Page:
Measure Y » Summary of Projects

Summary of Projects

Measure Y projects are now completed and proceeds are expended. Approved by voters in 2002, this bond helped our schools in the following ways:
  • Modernization of 22 existing schools that were 25 years or older
  • Construction of 4 new schools to ease overcrowding at existing schools
22 Schools Modernized in Only 4 Years

In the four short years since the community’s overwhelming approval of Measure Y, 22 schools have been modernized and three additional schools are scheduled for modernization this coming summer.

Under the state matching grant formula districts receive dollars to modernize schools that are 25 years or older. The PYLUSD had 22 schools that met this criteria. These schools, which are the district’s oldest schools, were in dire need of repair.

“For the first time in a long time, the physical buildings match the sense of pride that we have always had in our schools,” stated teacher Don Gebler. “We give our students the best teachers, best education, best materials, and now we are giving them the best educational environment.”
Many of the newer schools (Bryant Ranch, Parkview and Travis Ranch) are receiving other improvements such as additional parking, a multipurpose room, playground equipment, or new classrooms. Another project being considered for construction is a district music hall to be located on the El Dorado High School campus. The district has increased the budget for this project to $4 million and is working with architects, the community and staff to determine if this amount will be sufficient to reach the quality standards needed for our district’s outstanding music students.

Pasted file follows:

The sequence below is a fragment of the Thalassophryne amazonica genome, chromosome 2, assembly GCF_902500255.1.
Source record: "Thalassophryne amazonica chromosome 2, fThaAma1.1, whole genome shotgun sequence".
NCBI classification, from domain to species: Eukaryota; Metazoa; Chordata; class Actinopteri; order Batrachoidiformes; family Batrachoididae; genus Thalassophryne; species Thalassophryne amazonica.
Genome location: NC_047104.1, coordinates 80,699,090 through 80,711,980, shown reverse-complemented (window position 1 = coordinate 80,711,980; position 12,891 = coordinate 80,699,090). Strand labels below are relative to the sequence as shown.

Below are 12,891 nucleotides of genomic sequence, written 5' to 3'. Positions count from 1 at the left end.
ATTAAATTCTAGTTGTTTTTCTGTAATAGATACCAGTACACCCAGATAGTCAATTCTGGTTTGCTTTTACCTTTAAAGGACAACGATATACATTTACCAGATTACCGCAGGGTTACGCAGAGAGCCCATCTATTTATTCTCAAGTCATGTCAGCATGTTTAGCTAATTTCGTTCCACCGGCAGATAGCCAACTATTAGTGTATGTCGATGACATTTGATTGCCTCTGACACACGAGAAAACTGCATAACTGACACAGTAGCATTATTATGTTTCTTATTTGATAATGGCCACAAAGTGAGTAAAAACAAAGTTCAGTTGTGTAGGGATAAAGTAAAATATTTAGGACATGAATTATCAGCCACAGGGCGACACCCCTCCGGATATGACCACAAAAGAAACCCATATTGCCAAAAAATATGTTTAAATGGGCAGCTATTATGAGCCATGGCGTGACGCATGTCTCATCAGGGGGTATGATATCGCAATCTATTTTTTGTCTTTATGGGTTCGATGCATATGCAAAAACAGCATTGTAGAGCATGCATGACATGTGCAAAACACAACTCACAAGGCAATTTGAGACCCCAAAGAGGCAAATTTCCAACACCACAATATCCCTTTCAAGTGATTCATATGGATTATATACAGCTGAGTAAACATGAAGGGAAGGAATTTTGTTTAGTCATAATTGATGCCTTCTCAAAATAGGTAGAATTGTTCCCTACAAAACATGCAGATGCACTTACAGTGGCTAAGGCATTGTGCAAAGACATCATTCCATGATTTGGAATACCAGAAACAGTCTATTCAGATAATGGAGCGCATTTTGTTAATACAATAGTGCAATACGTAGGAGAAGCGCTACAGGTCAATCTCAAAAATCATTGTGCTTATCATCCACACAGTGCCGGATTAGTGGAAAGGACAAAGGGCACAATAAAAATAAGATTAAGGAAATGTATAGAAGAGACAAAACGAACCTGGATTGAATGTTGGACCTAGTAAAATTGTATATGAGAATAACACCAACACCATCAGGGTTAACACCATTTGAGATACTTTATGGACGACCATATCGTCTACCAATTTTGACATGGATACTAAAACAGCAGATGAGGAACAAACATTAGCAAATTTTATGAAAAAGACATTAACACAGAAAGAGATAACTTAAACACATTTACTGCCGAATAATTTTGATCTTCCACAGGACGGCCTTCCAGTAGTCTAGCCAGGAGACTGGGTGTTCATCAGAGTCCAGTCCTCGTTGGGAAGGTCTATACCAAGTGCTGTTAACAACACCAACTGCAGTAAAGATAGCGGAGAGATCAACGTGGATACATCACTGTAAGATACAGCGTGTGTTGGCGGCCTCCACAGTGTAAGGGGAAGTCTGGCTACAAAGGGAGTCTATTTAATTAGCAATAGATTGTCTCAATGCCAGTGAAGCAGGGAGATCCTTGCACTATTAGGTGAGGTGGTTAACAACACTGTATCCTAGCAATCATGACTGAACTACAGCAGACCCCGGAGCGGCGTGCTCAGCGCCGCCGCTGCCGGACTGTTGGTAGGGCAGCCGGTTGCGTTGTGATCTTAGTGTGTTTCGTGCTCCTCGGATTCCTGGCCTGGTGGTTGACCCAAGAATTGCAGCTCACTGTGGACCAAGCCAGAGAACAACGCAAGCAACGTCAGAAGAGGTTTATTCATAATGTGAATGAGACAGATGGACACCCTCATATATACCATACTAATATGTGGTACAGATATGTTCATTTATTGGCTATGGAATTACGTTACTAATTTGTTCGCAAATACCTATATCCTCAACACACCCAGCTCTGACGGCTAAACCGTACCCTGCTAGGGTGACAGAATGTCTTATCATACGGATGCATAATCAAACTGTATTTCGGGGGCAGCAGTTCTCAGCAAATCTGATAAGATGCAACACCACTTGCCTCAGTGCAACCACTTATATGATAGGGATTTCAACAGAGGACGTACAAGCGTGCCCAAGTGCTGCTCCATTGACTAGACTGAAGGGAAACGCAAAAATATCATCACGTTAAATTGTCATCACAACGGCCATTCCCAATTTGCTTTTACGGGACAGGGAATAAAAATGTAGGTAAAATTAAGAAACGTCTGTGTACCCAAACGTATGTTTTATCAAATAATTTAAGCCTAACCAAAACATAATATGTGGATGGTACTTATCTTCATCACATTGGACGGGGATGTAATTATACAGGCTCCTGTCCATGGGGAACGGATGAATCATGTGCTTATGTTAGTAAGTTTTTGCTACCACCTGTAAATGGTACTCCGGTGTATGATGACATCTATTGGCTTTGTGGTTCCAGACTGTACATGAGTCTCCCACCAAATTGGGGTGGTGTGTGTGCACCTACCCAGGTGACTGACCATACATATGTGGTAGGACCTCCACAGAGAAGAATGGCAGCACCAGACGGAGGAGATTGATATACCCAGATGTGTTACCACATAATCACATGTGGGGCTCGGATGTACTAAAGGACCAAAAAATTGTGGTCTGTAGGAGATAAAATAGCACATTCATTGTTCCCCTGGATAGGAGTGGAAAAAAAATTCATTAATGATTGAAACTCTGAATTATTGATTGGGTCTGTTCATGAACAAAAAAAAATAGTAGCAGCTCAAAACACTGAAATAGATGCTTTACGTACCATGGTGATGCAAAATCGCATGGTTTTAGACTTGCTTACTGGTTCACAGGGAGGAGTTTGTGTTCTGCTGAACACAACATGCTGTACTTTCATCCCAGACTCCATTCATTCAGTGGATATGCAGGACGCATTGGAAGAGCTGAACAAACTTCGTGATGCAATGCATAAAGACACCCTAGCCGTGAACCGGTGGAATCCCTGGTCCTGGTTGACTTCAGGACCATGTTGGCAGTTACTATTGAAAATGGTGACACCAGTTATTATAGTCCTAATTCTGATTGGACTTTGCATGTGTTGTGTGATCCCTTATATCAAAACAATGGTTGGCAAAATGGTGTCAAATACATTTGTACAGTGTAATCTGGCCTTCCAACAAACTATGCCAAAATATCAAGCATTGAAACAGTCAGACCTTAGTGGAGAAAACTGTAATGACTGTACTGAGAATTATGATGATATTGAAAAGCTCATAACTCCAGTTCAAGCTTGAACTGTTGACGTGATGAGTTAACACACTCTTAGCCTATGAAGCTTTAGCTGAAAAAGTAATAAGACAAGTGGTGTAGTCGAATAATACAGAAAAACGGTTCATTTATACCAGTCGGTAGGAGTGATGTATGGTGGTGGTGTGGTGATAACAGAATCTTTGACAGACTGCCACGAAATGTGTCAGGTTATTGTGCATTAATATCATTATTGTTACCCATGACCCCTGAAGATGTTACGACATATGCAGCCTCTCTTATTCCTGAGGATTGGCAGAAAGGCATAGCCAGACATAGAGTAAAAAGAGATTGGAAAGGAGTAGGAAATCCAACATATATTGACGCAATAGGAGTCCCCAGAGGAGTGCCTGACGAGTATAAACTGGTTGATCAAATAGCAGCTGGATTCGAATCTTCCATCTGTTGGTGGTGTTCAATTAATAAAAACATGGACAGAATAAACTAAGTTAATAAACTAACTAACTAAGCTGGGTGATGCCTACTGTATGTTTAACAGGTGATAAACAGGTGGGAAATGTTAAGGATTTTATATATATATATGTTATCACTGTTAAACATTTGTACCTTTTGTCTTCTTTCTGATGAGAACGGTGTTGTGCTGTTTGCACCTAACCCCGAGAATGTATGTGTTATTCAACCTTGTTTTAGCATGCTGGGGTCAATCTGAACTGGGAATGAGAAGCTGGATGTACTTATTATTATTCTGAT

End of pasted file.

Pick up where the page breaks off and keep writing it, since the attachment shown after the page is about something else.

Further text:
The school district is also building a two-story fine arts and women’s locker room building at Valencia High, the district’s oldest school which opened in 1933.

Modernized Schools
  • Brookhaven Elementary
  • Fairmont Elementary
  • Glenknoll Elementary
  • Glenview Elementary
  • Golden Elementary
  • Linda Vista Elementary
  • Mabel Paine Elementary
  • Morse Elementary
  • Rio Vista Elementary
  • Rose Drive Elementary
  • Ruby Drive Elementary
  • Sierra Vista Elementary
  • Topaz Elementary
  • Van Buren Elementary
  • Wagner Elementary
  • Bernardo Yorba Middle
  • Kraemer Middle
  • Tuffree Middle
  • Yorba Linda Middle
  • El Dorado High
  • Esperanza High
  • Valencia High
Additional Projects
  • Travis Ranch Multipurpose Room
  • Valencia High Fine Arts and Women’s Locker Room Building
  • New Playground Equipment
  • Expanded Parking
Four New Schools Opened

Thanks to Measure Y, the school district opened four new schools to ease overcrowding.

Melrose Elementary

Placentia’s newest school, Melrose Elementary, opened its doors to students in 2004. The school was instrumental in relieving overcrowding at Rio Vista Elementary and bringing another neighborhood school to Placentia.

Lakeview Elementary

In Yorba Linda, Lakeview Elementary welcomed students in September 2005. The school is located in the Vista del Verde community.

Valadez Middle School Academy